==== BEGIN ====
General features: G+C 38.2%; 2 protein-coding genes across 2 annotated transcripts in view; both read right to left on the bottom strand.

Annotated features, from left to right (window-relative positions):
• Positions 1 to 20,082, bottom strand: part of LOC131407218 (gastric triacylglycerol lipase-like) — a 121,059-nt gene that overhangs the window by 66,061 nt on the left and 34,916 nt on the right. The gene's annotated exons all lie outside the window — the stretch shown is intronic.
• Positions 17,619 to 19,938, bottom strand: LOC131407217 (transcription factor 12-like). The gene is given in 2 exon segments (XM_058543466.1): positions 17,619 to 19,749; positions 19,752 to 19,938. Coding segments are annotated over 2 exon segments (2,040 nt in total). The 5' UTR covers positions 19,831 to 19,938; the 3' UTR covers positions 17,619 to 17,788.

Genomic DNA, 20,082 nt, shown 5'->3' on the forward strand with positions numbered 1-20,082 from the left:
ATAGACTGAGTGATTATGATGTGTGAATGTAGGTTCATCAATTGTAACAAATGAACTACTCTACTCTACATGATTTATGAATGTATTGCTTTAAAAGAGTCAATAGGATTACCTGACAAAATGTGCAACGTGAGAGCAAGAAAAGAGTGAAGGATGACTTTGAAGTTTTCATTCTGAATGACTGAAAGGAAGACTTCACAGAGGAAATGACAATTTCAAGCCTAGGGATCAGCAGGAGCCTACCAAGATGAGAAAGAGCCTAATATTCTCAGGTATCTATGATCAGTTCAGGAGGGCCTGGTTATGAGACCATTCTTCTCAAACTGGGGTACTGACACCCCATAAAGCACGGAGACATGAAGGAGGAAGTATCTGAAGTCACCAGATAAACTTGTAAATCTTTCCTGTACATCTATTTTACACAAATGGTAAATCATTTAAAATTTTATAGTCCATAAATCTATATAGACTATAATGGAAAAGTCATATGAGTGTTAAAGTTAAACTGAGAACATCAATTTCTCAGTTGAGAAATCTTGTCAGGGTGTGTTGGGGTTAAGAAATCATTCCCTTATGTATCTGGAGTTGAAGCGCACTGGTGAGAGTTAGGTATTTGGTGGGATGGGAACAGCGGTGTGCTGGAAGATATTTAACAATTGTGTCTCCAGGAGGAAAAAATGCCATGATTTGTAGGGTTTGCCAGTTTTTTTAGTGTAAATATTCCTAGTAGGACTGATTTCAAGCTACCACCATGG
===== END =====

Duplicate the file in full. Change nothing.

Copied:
General features: G+C 38.2%; 2 protein-coding genes across 2 annotated transcripts in view; both read right to left on the bottom strand.

Annotated features, from left to right (window-relative positions):
• Positions 1 to 20,082, bottom strand: part of LOC131407218 (gastric triacylglycerol lipase-like) — a 121,059-nt gene that overhangs the window by 66,061 nt on the left and 34,916 nt on the right. The gene's annotated exons all lie outside the window — the stretch shown is intronic.
• Positions 17,619 to 19,938, bottom strand: LOC131407217 (transcription factor 12-like). The gene is given in 2 exon segments (XM_058543466.1): positions 17,619 to 19,749; positions 19,752 to 19,938. Coding segments are annotated over 2 exon segments (2,040 nt in total). The 5' UTR covers positions 19,831 to 19,938; the 3' UTR covers positions 17,619 to 17,788.

Genomic DNA, 20,082 nt, shown 5'->3' on the forward strand with positions numbered 1-20,082 from the left:
ATAGACTGAGTGATTATGATGTGTGAATGTAGGTTCATCAATTGTAACAAATGAACTACTCTACTCTACATGATTTATGAATGTATTGCTTTAAAAGAGTCAATAGGATTACCTGACAAAATGTGCAACGTGAGAGCAAGAAAAGAGTGAAGGATGACTTTGAAGTTTTCATTCTGAATGACTGAAAGGAAGACTTCACAGAGGAAATGACAATTTCAAGCCTAGGGATCAGCAGGAGCCTACCAAGATGAGAAAGAGCCTAATATTCTCAGGTATCTATGATCAGTTCAGGAGGGCCTGGTTATGAGACCATTCTTCTCAAACTGGGGTACTGACACCCCATAAAGCACGGAGACATGAAGGAGGAAGTATCTGAAGTCACCAGATAAACTTGTAAATCTTTCCTGTACATCTATTTTACACAAATGGTAAATCATTTAAAATTTTATAGTCCATAAATCTATATAGACTATAATGGAAAAGTCATATGAGTGTTAAAGTTAAACTGAGAACATCAATTTCTCAGTTGAGAAATCTTGTCAGGGTGTGTTGGGGTTAAGAAATCATTCCCTTATGTATCTGGAGTTGAAGCGCACTGGTGAGAGTTAGGTATTTGGTGGGATGGGAACAGCGGTGTGCTGGAAGATATTTAACAATTGTGTCTCCAGGAGGAAAAAATGCCATGATTTGTAGGGTTTGCCAGTTTTTTTAGTGTAAATATTCCTAGTAGGACTGATTTCAAGCTACCACCATGG